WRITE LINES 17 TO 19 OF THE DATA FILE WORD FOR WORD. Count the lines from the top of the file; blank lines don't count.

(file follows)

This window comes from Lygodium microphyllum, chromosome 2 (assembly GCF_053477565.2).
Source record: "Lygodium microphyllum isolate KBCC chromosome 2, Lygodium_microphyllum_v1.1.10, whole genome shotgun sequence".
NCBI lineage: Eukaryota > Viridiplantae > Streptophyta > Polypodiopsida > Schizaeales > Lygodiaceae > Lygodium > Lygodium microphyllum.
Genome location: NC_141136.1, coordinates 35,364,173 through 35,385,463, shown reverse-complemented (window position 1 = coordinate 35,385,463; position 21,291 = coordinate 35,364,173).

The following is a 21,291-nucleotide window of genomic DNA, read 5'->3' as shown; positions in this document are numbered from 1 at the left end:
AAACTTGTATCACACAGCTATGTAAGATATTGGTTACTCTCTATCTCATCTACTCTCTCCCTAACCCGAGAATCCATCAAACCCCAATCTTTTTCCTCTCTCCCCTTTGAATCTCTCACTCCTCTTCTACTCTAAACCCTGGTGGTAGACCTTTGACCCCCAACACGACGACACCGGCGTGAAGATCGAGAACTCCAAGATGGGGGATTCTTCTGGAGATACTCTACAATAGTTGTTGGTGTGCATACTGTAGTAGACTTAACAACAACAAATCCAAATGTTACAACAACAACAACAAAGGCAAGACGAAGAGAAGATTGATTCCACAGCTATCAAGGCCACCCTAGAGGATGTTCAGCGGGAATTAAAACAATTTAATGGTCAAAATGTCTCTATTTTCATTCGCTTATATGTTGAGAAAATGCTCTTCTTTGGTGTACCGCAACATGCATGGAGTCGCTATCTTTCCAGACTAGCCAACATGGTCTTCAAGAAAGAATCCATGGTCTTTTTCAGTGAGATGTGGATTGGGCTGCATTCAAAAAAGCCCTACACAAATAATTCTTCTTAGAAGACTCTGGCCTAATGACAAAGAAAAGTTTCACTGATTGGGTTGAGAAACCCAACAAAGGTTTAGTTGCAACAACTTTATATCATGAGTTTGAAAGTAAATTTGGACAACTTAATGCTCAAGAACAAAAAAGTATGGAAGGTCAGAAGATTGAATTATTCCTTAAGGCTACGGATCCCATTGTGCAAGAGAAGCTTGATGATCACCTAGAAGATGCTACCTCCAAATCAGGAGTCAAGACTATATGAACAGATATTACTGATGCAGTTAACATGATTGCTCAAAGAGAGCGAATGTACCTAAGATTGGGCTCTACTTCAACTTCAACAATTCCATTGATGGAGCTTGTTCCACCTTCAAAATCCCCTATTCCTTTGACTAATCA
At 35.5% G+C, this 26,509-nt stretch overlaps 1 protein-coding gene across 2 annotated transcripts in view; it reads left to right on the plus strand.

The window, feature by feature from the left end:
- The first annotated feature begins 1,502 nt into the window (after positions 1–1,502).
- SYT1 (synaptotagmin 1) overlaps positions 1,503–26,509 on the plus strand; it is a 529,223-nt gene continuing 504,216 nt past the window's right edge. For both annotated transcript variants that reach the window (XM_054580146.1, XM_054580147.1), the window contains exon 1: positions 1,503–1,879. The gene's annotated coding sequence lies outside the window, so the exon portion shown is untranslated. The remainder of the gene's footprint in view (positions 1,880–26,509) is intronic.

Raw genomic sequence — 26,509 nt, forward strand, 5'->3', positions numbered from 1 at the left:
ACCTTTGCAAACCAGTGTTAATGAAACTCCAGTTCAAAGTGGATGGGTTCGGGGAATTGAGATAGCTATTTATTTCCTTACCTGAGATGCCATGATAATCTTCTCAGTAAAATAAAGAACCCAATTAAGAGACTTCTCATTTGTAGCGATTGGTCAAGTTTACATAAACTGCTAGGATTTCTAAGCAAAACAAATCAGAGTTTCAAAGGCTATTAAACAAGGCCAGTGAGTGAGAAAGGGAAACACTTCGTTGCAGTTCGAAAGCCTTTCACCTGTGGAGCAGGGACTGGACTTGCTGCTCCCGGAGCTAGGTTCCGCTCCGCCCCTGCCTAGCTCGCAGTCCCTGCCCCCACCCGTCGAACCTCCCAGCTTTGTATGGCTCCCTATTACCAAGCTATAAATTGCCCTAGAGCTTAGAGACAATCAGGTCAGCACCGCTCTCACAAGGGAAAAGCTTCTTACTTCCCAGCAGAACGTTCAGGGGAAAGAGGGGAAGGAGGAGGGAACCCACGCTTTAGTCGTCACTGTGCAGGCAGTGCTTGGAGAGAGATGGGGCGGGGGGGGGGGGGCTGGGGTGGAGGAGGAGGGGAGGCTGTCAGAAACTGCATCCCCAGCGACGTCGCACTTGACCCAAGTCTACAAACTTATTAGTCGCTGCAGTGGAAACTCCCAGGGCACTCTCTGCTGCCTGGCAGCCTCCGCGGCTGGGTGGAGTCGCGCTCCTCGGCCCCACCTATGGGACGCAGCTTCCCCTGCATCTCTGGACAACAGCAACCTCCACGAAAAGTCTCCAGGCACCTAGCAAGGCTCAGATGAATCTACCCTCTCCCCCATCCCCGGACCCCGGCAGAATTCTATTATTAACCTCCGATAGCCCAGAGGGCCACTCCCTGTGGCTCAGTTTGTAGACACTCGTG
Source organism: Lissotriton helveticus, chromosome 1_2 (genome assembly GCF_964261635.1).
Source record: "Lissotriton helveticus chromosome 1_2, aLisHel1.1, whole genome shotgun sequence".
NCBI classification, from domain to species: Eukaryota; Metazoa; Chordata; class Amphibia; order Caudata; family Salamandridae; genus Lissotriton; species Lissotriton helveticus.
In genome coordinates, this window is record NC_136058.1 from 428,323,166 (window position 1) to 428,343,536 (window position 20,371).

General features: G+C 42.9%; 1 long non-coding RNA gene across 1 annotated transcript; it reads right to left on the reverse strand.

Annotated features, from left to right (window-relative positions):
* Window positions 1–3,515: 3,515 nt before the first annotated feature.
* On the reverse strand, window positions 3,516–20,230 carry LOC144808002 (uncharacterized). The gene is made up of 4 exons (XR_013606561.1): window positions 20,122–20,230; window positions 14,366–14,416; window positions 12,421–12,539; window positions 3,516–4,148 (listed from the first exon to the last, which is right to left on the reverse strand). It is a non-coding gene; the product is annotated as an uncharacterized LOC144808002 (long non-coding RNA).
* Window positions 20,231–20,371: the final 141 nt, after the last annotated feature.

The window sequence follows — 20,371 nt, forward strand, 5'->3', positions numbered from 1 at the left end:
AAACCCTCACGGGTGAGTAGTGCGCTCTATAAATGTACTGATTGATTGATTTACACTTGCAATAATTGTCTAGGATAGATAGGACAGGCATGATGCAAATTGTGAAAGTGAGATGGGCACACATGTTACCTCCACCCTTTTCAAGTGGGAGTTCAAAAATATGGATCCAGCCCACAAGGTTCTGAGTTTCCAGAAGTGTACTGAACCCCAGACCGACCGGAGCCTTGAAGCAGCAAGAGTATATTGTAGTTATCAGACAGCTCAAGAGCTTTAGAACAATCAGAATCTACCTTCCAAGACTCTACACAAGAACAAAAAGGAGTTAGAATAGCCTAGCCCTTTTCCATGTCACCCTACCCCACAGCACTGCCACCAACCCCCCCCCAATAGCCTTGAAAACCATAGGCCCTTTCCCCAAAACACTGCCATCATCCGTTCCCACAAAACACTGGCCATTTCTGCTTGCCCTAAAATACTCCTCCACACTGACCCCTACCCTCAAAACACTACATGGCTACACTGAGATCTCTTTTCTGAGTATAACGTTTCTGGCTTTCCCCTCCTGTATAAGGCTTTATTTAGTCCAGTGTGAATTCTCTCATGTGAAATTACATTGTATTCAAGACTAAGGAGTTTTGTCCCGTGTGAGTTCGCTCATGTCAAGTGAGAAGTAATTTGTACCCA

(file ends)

General features: G+C 42.9%; 1 long non-coding RNA gene across 1 annotated transcript; it reads right to left on the reverse strand.

Annotated features, from left to right (window-relative positions):
* Window positions 1–3,515: 3,515 nt before the first annotated feature.